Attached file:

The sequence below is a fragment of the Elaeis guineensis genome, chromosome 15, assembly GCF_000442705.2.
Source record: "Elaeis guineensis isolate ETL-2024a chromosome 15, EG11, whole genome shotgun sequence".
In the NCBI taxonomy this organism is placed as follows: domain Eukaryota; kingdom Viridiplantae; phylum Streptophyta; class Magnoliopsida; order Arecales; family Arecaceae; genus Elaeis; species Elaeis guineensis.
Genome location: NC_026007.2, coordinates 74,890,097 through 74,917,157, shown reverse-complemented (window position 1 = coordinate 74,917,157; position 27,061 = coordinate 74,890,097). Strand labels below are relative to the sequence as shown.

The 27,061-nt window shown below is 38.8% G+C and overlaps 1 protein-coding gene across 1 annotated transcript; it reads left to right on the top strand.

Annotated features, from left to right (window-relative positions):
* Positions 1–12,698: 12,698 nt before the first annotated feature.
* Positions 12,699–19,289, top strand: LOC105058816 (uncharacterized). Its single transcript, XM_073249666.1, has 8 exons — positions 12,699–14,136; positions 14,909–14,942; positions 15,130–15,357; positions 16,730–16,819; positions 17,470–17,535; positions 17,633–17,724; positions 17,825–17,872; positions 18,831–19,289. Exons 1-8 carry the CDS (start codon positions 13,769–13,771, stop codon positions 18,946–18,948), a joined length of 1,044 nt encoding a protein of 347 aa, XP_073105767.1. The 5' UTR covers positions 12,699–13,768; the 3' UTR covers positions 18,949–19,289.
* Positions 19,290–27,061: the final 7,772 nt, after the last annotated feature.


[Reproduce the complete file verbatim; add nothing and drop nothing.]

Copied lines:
The sequence below is a fragment of the Elaeis guineensis genome, chromosome 15, assembly GCF_000442705.2.
Source record: "Elaeis guineensis isolate ETL-2024a chromosome 15, EG11, whole genome shotgun sequence".
In the NCBI taxonomy this organism is placed as follows: domain Eukaryota; kingdom Viridiplantae; phylum Streptophyta; class Magnoliopsida; order Arecales; family Arecaceae; genus Elaeis; species Elaeis guineensis.
Genome location: NC_026007.2, coordinates 74,890,097 through 74,917,157, shown reverse-complemented (window position 1 = coordinate 74,917,157; position 27,061 = coordinate 74,890,097). Strand labels below are relative to the sequence as shown.

The 27,061-nt window shown below is 38.8% G+C and overlaps 1 protein-coding gene across 1 annotated transcript; it reads left to right on the top strand.

Annotated features, from left to right (window-relative positions):
* Positions 1–12,698: 12,698 nt before the first annotated feature.
* Positions 12,699–19,289, top strand: LOC105058816 (uncharacterized). Its single transcript, XM_073249666.1, has 8 exons — positions 12,699–14,136; positions 14,909–14,942; positions 15,130–15,357; positions 16,730–16,819; positions 17,470–17,535; positions 17,633–17,724; positions 17,825–17,872; positions 18,831–19,289. Exons 1-8 carry the CDS (start codon positions 13,769–13,771, stop codon positions 18,946–18,948), a joined length of 1,044 nt encoding a protein of 347 aa, XP_073105767.1. The 5' UTR covers positions 12,699–13,768; the 3' UTR covers positions 18,949–19,289.
* Positions 19,290–27,061: the final 7,772 nt, after the last annotated feature.